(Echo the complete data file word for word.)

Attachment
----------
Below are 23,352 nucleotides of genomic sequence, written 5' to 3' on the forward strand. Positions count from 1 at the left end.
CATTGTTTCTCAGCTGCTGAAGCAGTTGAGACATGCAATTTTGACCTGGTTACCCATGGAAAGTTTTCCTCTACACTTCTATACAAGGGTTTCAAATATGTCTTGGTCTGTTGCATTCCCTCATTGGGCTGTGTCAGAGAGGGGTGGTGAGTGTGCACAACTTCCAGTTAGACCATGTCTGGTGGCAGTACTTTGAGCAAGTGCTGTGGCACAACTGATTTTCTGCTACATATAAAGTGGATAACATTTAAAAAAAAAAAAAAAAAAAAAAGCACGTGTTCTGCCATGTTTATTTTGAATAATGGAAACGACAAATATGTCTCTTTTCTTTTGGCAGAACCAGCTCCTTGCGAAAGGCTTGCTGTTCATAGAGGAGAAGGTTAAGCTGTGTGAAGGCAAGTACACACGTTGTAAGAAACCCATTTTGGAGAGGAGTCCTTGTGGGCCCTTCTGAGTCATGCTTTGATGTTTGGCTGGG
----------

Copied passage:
Below are 23,352 nucleotides of genomic sequence, written 5' to 3' on the forward strand. Positions count from 1 at the left end.
CATTGTTTCTCAGCTGCTGAAGCAGTTGAGACATGCAATTTTGACCTGGTTACCCATGGAAAGTTTTCCTCTACACTTCTATACAAGGGTTTCAAATATGTCTTGGTCTGTTGCATTCCCTCATTGGGCTGTGTCAGAGAGGGGTGGTGAGTGTGCACAACTTCCAGTTAGACCATGTCTGGTGGCAGTACTTTGAGCAAGTGCTGTGGCACAACTGATTTTCTGCTACATATAAAGTGGATAACATTTAAAAAAAAAAAAAAAAAAAAAAGCACGTGTTCTGCCATGTTTATTTTGAATAATGGAAACGACAAATATGTCTCTTTTCTTTTGGCAGAACCAGCTCCTTGCGAAAGGCTTGCTGTTCATAGAGGAGAAGGTTAAGCTGTGTGAAGGCAAGTACACACGTTGTAAGAAACCCATTTTGGAGAGGAGTCCTTGTGGGCCCTTCTGAGTCATGCTTTGATGTTTGGCTGGG